Definition of Big Cheese
Big Cheese is an idiom used to describe an important person in a company or an organization with a lot of influence.
This phrase is reserved for the top executives in an organization.
The big cheese describes any person in a position of importance.
Most often, it is used to describe a boss at work.
Not just any boss could be the big cheese—a middle manager would not have enough leadership clout.
The phrase “Big Cheese” originated in the United States in the late 19th century as a slang term.
It was used to describe someone who was important or influential in a particular group or organization.
The phrase was likely inspired by the idea of cheese being a valuable commodity, and therefore, someone who was the “big cheese” was someone who held a high position of authority.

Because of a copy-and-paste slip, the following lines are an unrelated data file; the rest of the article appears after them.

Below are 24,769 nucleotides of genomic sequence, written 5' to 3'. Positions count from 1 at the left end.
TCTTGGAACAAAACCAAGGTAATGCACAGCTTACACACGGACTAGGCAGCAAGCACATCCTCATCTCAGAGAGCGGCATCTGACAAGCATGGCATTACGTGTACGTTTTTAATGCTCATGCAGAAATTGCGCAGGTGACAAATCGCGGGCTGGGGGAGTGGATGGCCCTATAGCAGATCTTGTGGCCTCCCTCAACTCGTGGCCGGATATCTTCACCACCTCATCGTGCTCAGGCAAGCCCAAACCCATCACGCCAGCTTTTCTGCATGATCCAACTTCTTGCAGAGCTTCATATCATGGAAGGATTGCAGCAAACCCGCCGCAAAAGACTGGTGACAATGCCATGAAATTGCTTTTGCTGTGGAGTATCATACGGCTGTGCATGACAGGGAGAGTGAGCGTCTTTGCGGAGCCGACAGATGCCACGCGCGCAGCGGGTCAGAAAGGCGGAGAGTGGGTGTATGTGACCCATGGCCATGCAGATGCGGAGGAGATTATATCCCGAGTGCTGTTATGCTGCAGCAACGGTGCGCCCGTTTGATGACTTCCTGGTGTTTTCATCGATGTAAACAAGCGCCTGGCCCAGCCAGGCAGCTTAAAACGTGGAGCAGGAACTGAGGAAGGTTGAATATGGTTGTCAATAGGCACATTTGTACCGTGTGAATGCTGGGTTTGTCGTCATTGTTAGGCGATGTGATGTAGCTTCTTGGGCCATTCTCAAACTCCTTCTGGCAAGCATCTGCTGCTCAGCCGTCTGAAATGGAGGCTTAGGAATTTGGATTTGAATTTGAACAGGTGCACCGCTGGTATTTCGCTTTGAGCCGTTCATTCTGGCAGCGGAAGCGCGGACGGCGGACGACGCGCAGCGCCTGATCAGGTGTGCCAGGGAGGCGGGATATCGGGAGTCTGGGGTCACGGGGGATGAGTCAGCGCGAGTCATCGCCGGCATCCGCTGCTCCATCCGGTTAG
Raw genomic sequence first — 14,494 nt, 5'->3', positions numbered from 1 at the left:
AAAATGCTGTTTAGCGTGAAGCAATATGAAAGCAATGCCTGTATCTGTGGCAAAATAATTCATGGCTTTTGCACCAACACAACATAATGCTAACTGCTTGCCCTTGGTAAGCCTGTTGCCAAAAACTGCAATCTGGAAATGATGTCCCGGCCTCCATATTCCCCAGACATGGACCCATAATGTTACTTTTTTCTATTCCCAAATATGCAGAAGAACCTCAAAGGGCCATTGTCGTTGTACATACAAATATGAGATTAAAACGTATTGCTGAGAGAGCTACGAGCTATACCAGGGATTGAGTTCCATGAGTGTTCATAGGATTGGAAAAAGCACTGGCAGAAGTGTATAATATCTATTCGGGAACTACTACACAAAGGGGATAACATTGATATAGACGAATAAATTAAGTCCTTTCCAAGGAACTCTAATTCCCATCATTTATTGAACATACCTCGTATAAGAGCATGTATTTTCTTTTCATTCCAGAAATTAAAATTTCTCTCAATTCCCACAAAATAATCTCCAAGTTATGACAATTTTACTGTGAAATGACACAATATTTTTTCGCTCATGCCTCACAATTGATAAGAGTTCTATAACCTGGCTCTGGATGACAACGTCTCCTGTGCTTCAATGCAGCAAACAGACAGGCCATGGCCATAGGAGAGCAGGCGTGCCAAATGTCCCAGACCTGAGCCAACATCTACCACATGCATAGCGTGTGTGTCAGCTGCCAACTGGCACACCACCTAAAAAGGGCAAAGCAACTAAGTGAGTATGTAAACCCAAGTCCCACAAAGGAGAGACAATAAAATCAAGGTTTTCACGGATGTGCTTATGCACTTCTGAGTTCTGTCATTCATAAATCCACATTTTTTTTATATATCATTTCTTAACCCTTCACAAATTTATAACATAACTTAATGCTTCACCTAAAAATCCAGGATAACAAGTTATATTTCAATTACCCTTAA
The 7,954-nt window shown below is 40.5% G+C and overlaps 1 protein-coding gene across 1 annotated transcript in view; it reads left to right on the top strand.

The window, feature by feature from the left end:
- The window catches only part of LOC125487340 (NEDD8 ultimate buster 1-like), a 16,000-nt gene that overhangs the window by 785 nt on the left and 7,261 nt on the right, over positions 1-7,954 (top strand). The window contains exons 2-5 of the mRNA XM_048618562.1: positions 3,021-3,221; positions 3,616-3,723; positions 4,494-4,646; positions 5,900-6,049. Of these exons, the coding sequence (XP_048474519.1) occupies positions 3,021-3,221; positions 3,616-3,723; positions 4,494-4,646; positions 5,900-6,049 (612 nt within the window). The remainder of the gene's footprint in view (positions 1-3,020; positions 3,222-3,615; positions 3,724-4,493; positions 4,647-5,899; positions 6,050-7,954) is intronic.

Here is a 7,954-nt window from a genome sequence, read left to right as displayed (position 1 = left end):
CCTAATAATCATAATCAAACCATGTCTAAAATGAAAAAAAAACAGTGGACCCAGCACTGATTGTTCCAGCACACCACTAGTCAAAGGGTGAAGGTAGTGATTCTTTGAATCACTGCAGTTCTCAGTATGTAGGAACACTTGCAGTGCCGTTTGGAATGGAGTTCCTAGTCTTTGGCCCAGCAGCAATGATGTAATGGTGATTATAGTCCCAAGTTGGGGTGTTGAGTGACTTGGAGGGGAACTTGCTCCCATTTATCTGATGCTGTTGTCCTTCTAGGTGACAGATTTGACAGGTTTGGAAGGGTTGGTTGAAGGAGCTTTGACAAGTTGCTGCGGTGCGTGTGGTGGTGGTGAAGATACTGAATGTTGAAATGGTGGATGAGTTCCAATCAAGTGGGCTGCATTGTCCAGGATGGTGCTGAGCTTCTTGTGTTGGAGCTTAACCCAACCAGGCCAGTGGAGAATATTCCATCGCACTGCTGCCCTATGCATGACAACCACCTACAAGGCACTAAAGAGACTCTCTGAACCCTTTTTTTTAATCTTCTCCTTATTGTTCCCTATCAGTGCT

Usage in Modern Language
Today, the phrase “big cheese” is still commonly used in the English language to describe someone who is an important person in a particular organization or group.
It is often used in a casual or informal setting, and can be used in both professional and personal contexts.
For example, one might say “The CEO of the company is the big cheese around here” or “The big cheese at the party was the host, who had invited all the guests.”
- The big cheese of the company was very impressed with her presentation.
- He acted like the big cheese and ordered everyone around.
- The big cheese of the school district was in attendance at the meeting.
Are “Big Cheese” and “Bigger Fish to Fry” Similar Idioms in Meaning?
- Top dog
- Head honcho
Overall, the phrase “big cheese” is a casual way to refer to someone who holds a high position of authority in an organization or group.
It is a popular idiom that has been used for over a century to describe important people in a variety of settings.